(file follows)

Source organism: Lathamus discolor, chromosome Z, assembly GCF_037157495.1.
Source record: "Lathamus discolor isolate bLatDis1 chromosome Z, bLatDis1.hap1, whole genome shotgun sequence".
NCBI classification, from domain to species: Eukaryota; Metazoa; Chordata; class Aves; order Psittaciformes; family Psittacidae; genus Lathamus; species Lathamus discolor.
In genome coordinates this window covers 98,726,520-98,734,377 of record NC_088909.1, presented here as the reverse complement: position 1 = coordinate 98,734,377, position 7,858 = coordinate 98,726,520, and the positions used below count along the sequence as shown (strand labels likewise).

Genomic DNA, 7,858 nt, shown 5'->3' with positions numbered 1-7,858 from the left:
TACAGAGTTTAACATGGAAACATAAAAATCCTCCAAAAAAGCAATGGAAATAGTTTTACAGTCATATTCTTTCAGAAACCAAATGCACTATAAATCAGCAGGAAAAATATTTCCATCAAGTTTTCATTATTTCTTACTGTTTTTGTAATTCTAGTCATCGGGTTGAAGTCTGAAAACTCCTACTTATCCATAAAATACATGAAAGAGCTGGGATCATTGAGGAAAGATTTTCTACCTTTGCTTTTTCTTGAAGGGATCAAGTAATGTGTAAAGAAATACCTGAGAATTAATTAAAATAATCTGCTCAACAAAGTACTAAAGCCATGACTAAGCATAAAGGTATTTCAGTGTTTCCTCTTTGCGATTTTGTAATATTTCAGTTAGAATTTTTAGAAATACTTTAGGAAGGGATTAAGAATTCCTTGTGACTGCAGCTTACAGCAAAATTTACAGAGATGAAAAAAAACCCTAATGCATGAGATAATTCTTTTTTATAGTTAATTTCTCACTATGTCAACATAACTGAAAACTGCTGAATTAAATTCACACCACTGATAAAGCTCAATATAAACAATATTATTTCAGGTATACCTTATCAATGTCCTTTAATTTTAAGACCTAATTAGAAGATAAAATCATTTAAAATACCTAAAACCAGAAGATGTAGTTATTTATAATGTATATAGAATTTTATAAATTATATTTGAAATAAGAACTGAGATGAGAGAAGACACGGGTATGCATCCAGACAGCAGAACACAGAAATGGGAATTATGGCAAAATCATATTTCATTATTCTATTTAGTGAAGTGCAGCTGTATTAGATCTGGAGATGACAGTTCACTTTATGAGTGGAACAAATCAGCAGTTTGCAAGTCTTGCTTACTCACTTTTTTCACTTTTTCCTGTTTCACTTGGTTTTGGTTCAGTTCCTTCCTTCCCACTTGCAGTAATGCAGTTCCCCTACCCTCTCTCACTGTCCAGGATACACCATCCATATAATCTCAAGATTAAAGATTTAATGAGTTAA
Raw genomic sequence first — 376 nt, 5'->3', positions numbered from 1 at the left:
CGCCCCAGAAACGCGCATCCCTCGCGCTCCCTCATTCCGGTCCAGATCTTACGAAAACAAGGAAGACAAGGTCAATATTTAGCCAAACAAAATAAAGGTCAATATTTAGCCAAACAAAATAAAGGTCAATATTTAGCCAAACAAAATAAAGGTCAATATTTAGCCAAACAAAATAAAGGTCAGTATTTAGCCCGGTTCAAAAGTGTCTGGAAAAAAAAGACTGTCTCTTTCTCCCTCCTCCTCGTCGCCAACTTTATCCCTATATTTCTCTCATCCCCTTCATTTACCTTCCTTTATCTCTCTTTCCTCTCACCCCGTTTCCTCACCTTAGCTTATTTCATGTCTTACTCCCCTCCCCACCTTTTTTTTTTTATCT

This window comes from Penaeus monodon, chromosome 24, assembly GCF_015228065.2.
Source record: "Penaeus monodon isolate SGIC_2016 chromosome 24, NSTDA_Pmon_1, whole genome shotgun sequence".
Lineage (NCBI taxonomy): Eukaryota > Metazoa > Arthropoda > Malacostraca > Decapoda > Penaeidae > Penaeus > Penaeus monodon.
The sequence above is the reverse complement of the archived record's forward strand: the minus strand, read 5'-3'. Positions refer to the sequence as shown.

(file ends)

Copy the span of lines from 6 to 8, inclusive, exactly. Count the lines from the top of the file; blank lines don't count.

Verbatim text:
TACAGAGTTTAACATGGAAACATAAAAATCCTCCAAAAAAGCAATGGAAATAGTTTTACAGTCATATTCTTTCAGAAACCAAATGCACTATAAATCAGCAGGAAAAATATTTCCATCAAGTTTTCATTATTTCTTACTGTTTTTGTAATTCTAGTCATCGGGTTGAAGTCTGAAAACTCCTACTTATCCATAAAATACATGAAAGAGCTGGGATCATTGAGGAAAGATTTTCTACCTTTGCTTTTTCTTGAAGGGATCAAGTAATGTGTAAAGAAATACCTGAGAATTAATTAAAATAATCTGCTCAACAAAGTACTAAAGCCATGACTAAGCATAAAGGTATTTCAGTGTTTCCTCTTTGCGATTTTGTAATATTTCAGTTAGAATTTTTAGAAATACTTTAGGAAGGGATTAAGAATTCCTTGTGACTGCAGCTTACAGCAAAATTTACAGAGATGAAAAAAAACCCTAATGCATGAGATAATTCTTTTTTATAGTTAATTTCTCACTATGTCAACATAACTGAAAACTGCTGAATTAAATTCACACCACTGATAAAGCTCAATATAAACAATATTATTTCAGGTATACCTTATCAATGTCCTTTAATTTTAAGACCTAATTAGAAGATAAAATCATTTAAAATACCTAAAACCAGAAGATGTAGTTATTTATAATGTATATAGAATTTTATAAATTATATTTGAAATAAGAACTGAGATGAGAGAAGACACGGGTATGCATCCAGACAGCAGAACACAGAAATGGGAATTATGGCAAAATCATATTTCATTATTCTATTTAGTGAAGTGCAGCTGTATTAGATCTGGAGATGACAGTTCACTTTATGAGTGGAACAAATCAGCAGTTTGCAAGTCTTGCTTACTCACTTTTTTCACTTTTTCCTGTTTCACTTGGTTTTGGTTCAGTTCCTTCCTTCCCACTTGCAGTAATGCAGTTCCCCTACCCTCTCTCACTGTCCAGGATACACCATCCATATAATCTCAAGATTAAAGATTTAATGAGTTAA
Raw genomic sequence first — 376 nt, 5'->3', positions numbered from 1 at the left:
CGCCCCAGAAACGCGCATCCCTCGCGCTCCCTCATTCCGGTCCAGATCTTACGAAAACAAGGAAGACAAGGTCAATATTTAGCCAAACAAAATAAAGGTCAATATTTAGCCAAACAAAATAAAGGTCAATATTTAGCCAAACAAAATAAAGGTCAATATTTAGCCAAACAAAATAAAGGTCAGTATTTAGCCCGGTTCAAAAGTGTCTGGAAAAAAAAGACTGTCTCTTTCTCCCTCCTCCTCGTCGCCAACTTTATCCCTATATTTCTCTCATCCCCTTCATTTACCTTCCTTTATCTCTCTTTCCTCTCACCCCGTTTCCTCACCTTAGCTTATTTCATGTCTTACTCCCCTCCCCACCTTTTTTTTTTTATCT